Leopard Gecko Care


Whenever a client or friend asks me what type of reptile I would recommend them getting, leopard geckos are always towards the top of my list!  They are so fun to watch, generally well mannered, and make good pets.  Here is a bit more information regarding their care!

Leopard geckos are native to India and Pakistan, and come as many color varieties.  They generally live 10 to 15 years and can grow to be 10 inches in length.  They can be housed alone, or can be housed as a group of females.  It is difficult to tell their gender until they are older, so it is recommended they are kept separate until then.  Most geckos are housed in aquariums, which should be at least 2 feet long and 1 foot wide per gecko in the tank.    They are ground dwellers and do not do very much climbing, but you can give them small rocks and logs.  They should have at least one area in which to hide.  It is recommended that the bottom of the cage is lined with newspaper or artificial turf for easy cleaning.  Small substrate is not recommended, as it is not uncommon for geckos to accidently ingest the substrate and it can become stuck in their intestines.  The cage can be cleaned with dilute bleach.

A leopard gecko’s tank also needs to be adequately heated.  You can use a ceramic heat lamp (no hot rocks or heating pads) which should give a basking area temperature of 90-95°F.  At the cool end of the tank the temperature should go down to approximately 80°F.  Ideally there are two thermometers in the tank, one on each end.  Make sure that the light turns off at night, and the temperature can decrease to the 70s at that time.  A red heat lamp can be used at night if needed.  It used to be believed that leopard geckos do not need UVB lights as they are generally nocturnal in the wild.  This has been found to not be true!  UVB light from the sun is reflected off the moon at night, which is absorbed by the gecko.  UVB light provides Vitamin D for your reptile so that he can metabolize calcium.  Putting your gecko’s tank in front of a window is not enough, as UVB light can NOT go through glass or plastic!  The light should be within 18 inches of your reptile and should be placed in his basking area.  Read the box when you purchase your light, as most lights expire in approximately 6 months and this date should be noted so it is replaced when needed.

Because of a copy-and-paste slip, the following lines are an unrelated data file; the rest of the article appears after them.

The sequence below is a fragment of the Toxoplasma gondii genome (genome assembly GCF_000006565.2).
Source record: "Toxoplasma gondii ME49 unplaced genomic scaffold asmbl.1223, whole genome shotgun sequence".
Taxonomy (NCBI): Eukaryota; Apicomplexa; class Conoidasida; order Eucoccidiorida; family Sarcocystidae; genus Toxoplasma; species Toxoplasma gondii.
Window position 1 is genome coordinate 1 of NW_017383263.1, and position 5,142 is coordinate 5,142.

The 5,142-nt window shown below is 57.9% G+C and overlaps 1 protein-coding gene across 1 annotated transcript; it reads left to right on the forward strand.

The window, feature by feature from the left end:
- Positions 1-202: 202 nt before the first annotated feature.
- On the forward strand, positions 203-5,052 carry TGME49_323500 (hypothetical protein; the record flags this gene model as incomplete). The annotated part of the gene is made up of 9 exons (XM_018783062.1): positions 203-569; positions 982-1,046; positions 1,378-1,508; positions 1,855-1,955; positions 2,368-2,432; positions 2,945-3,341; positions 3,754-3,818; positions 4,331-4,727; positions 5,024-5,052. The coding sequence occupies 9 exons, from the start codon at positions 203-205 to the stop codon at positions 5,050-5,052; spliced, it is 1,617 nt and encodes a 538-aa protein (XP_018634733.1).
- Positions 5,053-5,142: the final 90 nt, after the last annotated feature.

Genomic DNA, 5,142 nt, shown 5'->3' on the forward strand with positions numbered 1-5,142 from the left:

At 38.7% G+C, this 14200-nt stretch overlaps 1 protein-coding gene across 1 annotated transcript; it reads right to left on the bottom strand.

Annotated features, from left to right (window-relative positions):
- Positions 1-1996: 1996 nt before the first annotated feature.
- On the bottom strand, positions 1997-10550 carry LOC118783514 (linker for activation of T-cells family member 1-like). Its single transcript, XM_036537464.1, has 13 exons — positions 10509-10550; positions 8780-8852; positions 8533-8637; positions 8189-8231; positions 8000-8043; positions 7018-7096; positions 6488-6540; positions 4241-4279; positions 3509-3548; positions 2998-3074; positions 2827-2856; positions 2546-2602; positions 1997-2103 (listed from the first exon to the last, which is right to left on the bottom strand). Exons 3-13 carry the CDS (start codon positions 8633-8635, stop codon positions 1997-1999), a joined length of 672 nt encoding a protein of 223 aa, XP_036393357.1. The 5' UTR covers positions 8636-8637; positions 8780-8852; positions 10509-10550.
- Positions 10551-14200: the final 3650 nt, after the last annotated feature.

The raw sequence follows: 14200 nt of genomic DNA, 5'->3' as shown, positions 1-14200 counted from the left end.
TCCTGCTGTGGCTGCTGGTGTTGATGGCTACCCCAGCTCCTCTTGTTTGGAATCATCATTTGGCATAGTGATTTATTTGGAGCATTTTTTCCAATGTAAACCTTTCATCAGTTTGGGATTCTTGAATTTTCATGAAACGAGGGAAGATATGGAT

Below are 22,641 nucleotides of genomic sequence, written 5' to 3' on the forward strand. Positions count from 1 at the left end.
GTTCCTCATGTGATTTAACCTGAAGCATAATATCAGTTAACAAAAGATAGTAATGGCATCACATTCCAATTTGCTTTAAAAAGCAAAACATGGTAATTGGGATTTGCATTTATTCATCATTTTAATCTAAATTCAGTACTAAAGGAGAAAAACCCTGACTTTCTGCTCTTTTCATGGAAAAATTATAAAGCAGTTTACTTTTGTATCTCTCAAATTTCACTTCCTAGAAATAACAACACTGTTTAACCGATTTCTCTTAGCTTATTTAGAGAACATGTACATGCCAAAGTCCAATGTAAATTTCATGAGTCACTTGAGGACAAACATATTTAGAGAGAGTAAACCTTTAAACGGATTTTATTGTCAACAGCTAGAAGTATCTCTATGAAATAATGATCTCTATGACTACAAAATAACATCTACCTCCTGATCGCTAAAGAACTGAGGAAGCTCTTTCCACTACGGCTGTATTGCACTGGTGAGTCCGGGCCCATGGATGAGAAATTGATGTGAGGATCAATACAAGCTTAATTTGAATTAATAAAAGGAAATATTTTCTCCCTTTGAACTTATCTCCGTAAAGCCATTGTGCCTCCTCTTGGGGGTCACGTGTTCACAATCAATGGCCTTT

A shallow water dish should be placed into the tank, large enough for him to climb into but not completely submerge himself.  This dish should be changed daily.  Some geckos have difficulty with the low humidity found in Colorado, so the cage can be misted with water twice daily to help increase the humidity.  This is especially important during shedding, as the low humidity can lead to dysecdysis (difficulty shedding), which can lead to retained shed on the digits and tail and can cause damage to these structures.  Soak your gecko daily during his shed to help with this process.  You can also make a “humidity chamber” for him.  Use a tupperware and cut a hole in the side for the gecko to crawl into.  Then you can place damp sphagnum moss in the tupperware, which will greatly raise the humidity of that area.  Geckos often eat their shed, so you may never see it happen!

Leopard geckos are insectivores.  Juveniles should be fed every day, and adults every other day.  They should be fed a mixture of small insects such as crickets, earthworms, and mealworms.  The insects should be no larger than the gecko’s head.  The insects should be gut-loaded and dusted with calcium powder.  Remove any uneaten insects after about 30 minutes.

We recommend that your leopard gecko be examined yearly.  A fecal examination should be performed for all new geckos.  An exam helps to catch infections, organ diseases, behavioral problems, and most importantly husbandry issues.  Call to schedule your appointment today!

Julia Katzenbach, DVM